Show Less
Restricted access

Gender Discrimination for Religious Reasons in Islamic Countries and International Human Rights Treaties


Maryam Mosavi

Gender equality rights are fundamental human rights that are recognized in international human rights treaties, which bind states to eliminate gender discrimination formally and in practice. Islam is recognized as the official religion in the constitutional law of Islamic countries; religious scholars have the competence to interpret Islamic law, resulting in creating a series of unequal rights for women based on Islamic law, which often continues in legal structures. Nevertheless, a majority of Islamic countries have ratified the international human rights treaties but have put reservations in place based on Sharia concerning articles on gender equality rights. Therefore, this dissertation addressed that the degree to which international law has accepted gender discrimination for religious reasons.
Show Summary Details
Restricted access

Chapter 1 The Definition of Gender Discrimination according to International Human Rights Treaties: Historical Introduction


The human rights system plays an essential role in protecting and promoting fundamental human rights for all people at the regional and international levels. The principle of equality and non-discrimination is also fundamental human rights because respect for human rights and fundamental rights cannot be achieved when discrimination is permitted. Thus, equality and non-discrimination are, without a doubt, a “fundamental rule of international human rights law”,3which stresses the prohibition of discriminatory acts on grounds and, while doing so, promotes equality.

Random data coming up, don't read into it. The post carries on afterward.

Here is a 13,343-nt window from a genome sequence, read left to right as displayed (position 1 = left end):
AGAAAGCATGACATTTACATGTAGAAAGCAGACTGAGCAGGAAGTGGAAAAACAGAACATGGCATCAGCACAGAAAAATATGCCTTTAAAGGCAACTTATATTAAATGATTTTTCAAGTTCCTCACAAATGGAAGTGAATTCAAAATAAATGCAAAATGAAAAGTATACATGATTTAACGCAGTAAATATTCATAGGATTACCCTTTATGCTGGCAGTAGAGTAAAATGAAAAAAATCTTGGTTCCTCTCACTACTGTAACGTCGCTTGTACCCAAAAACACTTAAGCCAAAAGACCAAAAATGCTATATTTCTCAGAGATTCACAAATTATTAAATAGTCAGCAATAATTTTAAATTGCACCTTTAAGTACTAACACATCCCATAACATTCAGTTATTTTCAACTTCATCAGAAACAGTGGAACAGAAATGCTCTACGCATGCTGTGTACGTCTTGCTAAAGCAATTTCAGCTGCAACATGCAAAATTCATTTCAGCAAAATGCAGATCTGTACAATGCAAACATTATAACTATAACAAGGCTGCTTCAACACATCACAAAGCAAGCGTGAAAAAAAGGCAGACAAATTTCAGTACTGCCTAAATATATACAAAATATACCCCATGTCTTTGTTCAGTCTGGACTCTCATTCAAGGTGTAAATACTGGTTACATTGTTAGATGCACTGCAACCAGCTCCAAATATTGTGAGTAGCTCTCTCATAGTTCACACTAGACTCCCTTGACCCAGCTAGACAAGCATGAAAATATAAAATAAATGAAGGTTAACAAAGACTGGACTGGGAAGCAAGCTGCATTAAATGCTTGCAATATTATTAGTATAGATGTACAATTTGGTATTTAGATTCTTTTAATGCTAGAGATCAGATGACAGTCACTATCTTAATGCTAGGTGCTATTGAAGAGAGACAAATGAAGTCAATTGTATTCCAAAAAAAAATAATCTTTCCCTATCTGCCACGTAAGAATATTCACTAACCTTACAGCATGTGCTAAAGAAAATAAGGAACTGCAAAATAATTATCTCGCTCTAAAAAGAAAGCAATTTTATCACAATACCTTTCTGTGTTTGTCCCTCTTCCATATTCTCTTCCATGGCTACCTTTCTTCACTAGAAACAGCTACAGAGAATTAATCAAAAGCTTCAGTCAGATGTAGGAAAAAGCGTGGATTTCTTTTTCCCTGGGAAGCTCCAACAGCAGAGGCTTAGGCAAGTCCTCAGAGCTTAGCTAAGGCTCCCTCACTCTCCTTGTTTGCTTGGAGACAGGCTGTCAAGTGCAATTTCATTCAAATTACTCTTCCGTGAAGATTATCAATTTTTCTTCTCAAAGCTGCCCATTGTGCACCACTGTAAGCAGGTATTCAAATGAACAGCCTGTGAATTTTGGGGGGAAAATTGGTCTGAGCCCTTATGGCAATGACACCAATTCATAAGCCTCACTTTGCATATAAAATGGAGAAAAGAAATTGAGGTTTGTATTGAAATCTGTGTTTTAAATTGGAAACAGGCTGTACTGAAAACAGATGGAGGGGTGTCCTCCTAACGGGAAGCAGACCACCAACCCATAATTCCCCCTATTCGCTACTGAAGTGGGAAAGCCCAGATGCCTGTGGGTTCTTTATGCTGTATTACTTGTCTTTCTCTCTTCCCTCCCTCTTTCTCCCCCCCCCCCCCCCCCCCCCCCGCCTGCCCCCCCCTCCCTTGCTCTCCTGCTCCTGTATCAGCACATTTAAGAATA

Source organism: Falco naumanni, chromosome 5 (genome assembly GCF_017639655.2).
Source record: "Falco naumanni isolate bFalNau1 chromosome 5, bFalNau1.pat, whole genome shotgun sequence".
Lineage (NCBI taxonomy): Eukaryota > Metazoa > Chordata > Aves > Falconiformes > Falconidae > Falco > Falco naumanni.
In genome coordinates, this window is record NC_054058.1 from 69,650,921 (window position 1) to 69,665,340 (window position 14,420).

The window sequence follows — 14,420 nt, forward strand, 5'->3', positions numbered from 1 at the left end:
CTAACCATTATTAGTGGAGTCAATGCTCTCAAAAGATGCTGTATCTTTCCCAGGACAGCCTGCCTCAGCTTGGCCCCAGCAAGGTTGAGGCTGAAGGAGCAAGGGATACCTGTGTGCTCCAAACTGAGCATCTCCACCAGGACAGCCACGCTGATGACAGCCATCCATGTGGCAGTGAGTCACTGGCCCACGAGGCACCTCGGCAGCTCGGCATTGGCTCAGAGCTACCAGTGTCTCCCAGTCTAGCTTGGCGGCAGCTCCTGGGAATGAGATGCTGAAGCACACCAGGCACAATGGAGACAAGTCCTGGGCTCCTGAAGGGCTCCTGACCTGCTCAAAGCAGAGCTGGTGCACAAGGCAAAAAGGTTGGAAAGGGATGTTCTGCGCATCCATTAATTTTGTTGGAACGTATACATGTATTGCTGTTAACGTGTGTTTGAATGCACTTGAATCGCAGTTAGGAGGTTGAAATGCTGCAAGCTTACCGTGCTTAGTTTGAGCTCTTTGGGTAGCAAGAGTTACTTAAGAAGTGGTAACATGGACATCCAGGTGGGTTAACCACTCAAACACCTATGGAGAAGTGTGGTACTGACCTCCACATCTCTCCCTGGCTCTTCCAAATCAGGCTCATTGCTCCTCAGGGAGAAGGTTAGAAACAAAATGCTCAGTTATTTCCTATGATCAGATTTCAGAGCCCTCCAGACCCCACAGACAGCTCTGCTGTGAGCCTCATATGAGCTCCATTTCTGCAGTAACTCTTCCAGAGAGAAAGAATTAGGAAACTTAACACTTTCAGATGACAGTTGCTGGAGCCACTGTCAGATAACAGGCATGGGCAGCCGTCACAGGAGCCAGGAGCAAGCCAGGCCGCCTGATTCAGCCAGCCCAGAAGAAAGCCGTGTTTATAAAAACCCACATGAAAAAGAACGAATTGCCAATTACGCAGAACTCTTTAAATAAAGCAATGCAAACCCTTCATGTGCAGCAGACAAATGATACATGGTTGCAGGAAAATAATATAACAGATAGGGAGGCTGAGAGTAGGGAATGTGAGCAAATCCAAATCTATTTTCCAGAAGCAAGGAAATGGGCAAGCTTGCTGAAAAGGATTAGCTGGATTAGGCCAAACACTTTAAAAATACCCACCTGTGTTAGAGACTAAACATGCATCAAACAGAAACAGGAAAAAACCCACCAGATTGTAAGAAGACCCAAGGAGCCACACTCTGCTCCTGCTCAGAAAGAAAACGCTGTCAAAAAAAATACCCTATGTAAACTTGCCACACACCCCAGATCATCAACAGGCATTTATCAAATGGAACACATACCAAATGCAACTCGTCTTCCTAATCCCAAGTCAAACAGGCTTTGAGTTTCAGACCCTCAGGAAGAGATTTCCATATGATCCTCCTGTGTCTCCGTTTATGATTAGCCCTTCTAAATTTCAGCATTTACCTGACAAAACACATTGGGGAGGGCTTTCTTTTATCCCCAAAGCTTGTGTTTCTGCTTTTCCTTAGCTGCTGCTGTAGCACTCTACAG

This part contains two sections. Section A covers the mechanisms of human rights law used to protect and promote fundamental human rights, and Section B addresses the status of equality rights and non-discrimination in international human rights law.

A series of human rights treaties is the source of basic rights and fundamental freedoms in the civil, political, economic, social, and cultural context that all human beings should enjoy without discrimination. These fundamental rights are recognized as “inherent, inalienable, interdependent, and indivisible”; this means they cannot be taken away, that the enjoyment of one right affects the enjoyment of others, and that they must all be respected.4 Human rights law has constructed the following mechanisms to protect fundamental human rights:

First, human rights law is self-explanatory and is comprised of a series of fundamental/societal rights that, at their core, protect the dignity of all humans. They are the rights a person has simply by being human, regardless of their nationality, location, sex, national origin...

You are not authenticated to view the full text of this chapter or article.

This site requires a subscription or purchase to access the full text of books or journals.

Do you have any questions? Contact us.

Or login to access all content.